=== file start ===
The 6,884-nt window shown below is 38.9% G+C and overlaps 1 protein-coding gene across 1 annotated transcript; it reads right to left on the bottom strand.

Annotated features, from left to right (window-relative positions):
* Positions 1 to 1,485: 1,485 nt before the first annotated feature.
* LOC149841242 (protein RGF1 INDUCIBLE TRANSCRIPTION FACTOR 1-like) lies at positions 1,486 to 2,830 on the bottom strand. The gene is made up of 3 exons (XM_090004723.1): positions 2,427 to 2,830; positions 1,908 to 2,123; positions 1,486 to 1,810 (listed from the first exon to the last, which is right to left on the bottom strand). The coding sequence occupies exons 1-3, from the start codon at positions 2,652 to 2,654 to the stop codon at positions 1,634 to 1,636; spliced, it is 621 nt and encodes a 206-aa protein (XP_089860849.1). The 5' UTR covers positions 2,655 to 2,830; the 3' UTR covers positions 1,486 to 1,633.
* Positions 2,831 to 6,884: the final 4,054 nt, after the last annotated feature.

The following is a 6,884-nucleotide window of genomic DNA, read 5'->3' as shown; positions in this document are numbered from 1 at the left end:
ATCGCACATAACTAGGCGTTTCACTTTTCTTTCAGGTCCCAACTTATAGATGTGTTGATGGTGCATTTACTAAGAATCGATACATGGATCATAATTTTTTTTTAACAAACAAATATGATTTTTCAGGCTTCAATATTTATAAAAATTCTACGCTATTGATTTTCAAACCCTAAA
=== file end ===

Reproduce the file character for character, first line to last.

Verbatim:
The 6,884-nt window shown below is 38.9% G+C and overlaps 1 protein-coding gene across 1 annotated transcript; it reads right to left on the bottom strand.

Annotated features, from left to right (window-relative positions):
* Positions 1 to 1,485: 1,485 nt before the first annotated feature.
* LOC149841242 (protein RGF1 INDUCIBLE TRANSCRIPTION FACTOR 1-like) lies at positions 1,486 to 2,830 on the bottom strand. The gene is made up of 3 exons (XM_090004723.1): positions 2,427 to 2,830; positions 1,908 to 2,123; positions 1,486 to 1,810 (listed from the first exon to the last, which is right to left on the bottom strand). The coding sequence occupies exons 1-3, from the start codon at positions 2,652 to 2,654 to the stop codon at positions 1,634 to 1,636; spliced, it is 621 nt and encodes a 206-aa protein (XP_089860849.1). The 5' UTR covers positions 2,655 to 2,830; the 3' UTR covers positions 1,486 to 1,633.
* Positions 2,831 to 6,884: the final 4,054 nt, after the last annotated feature.

The following is a 6,884-nucleotide window of genomic DNA, read 5'->3' as shown; positions in this document are numbered from 1 at the left end:
ATCGCACATAACTAGGCGTTTCACTTTTCTTTCAGGTCCCAACTTATAGATGTGTTGATGGTGCATTTACTAAGAATCGATACATGGATCATAATTTTTTTTTAACAAACAAATATGATTTTTCAGGCTTCAATATTTATAAAAATTCTACGCTATTGATTTTCAAACCCTAAA